Saturday, June 12, 2010

Just sayin' -- There's more to Hawaii than just Oahu

OK, I will admit it right up front. I am a haole. A malihini. A wahine.

But in some ways, I see myself as the King Kamehameha of the Hawaii media. My aim since I started this blog in 2008 has been to unite the islands. To remind that Oahu-centric state government and that Oahu-centric media that there are, at last count, at least eight separate islands making up the state of Hawaii.

I carry that goal forward as the neighbor island representative for the Society of Professional Journalists Hawaii Chapter.

I’ve been accused of just using feeds to create All Hawaii News. Not true. Day in and day out, I read all the news from all the islands and then carefully – as a blogger later to the scene calls it – “hand-curate” each news item, arranged in, I hope, a readable format. I want All Hawaii News to be just that – all of the state news, no matter where it comes from. I’ve also added a feed, “What they’re saying about Hawaii,” to capture the latest national and international take on our state. That must have been a good idea, too, if imitation is the sincerest form of flattery.

I now reside on Kamehameha’s original island, Hawaii Island. But my three years on Oahu showed me time and again that those islands formerly known as “outer islands,” and now known by the friendlier, but no less alienating, moniker of “neighbor islands,” are still but an afterthought most of the time.

A source of food, yes. And soon, a source of electricity. A nice spot for a day-trip or vacation away from Honolulu, where the real action is. Just consider the snotty editorial from the Honolulu Advertiser, when it was in that kick-the-dog mood of its last days in existence.

And why worry about those neighbor islands? Oahu comprises 70 percent of the population of Hawaii. A healthy chunk, but not the end-all and be-all of all that is Hawaii. Are you listening, gubernatorial candidates? Our percentage can make or break your career.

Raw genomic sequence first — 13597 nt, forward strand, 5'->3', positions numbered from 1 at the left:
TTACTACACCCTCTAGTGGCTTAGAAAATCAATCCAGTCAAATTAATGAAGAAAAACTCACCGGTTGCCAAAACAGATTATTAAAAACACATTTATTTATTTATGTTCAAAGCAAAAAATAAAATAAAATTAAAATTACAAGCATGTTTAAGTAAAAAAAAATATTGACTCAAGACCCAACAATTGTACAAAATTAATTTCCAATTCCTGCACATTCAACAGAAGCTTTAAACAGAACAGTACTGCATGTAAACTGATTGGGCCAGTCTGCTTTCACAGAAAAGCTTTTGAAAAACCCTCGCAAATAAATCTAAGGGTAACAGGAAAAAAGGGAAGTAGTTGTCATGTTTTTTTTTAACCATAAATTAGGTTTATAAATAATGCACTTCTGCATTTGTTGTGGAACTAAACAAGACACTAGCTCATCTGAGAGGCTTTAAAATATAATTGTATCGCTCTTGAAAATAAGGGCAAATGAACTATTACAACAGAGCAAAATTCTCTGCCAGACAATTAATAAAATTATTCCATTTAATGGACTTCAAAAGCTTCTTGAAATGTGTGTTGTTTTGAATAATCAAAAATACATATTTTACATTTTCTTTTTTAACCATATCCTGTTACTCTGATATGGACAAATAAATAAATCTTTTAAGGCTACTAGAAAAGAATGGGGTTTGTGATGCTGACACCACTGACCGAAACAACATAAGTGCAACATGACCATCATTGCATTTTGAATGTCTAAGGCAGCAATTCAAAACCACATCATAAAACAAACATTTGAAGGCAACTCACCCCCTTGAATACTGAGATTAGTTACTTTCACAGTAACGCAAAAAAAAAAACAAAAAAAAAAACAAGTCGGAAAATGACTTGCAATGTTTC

But still that perception persists. Honolulu is where it’s at, the rest of the islands be damned. Even in the media, to work at one of the numerous daily papers on the neighbor islands is like being in the farm leagues. Maybe you can hope for something bigger, better, in the big city.

Even I, at the point of my career where I’ve been that, done that, I hear it that I am somehow to aspire to a job in Honolulu, that city I left not that long ago. But, there are all kinds of successful careers. I deliberately moved from covering state government for the 4th largest state in the nation to state government for the 50th largest. I then, not so deliberately, but it turns out no less happily, moved to the little Big Island to cover local government on a smaller scale. Turns out, it’s all the same thing.

But enough about me. Back to our islands. Back to how we’ve somehow become the Rodney Dangerfield of the state. No respect, no respect.

Even the latest tempest in the Honolulu media has brought that disrespect to mind. Ten years ago, when the Honolulu Star-Bulletin threatened to fold, we heard, “How sad for Hawaii to have only one daily newspaper and one editorial viewpoint.”

We’re hearing that same tune again about the buy-out of the Honolulu Advertiser and the new merged product, the Honolulu Star-Advertiser. Only one voice for Hawaii. Who are we kidding? Every major island in this state has at least one, and in some cases, two, daily newspapers. All islands also have at least one weekly and/or alternate newspaper. And then, there are the zillion bloggers on each island, each with their particular take on government and their well-thought-out or not-so-well-thought-out opinions as well.

But enough about them too. Because, it’s all good. No matter which island it is, lucky we live Hawaii. Just sayin’


  1. just put a link up to this blogpost on mine excellently written.

    As a neighbor island person, I feel extremely strong about this issue. I am tired of Oahus ego-centrism and its continued attempt to invade Kauai.

    I can spot someone from Oahu a mile away. I often meet workers, and I ask them "You're from Oahu, aren't you?". They are usually shocked that I can tell.

    There is just something about Oahu people. You can always tell they aren't from here. It is the same with B.I people, Maui and Molokai people. I can usually tell which island someone is from.

    Of course, like most everyone we do have family from Oahu. But they have Kauai roots. Kauai people in my opinion are the most unique people in all Hawaii. Kauai people too have a way, mannerisms and just a certain "something" that separates them from the rest of the pack.

    I am pleased to put a link to your well written article on my blog.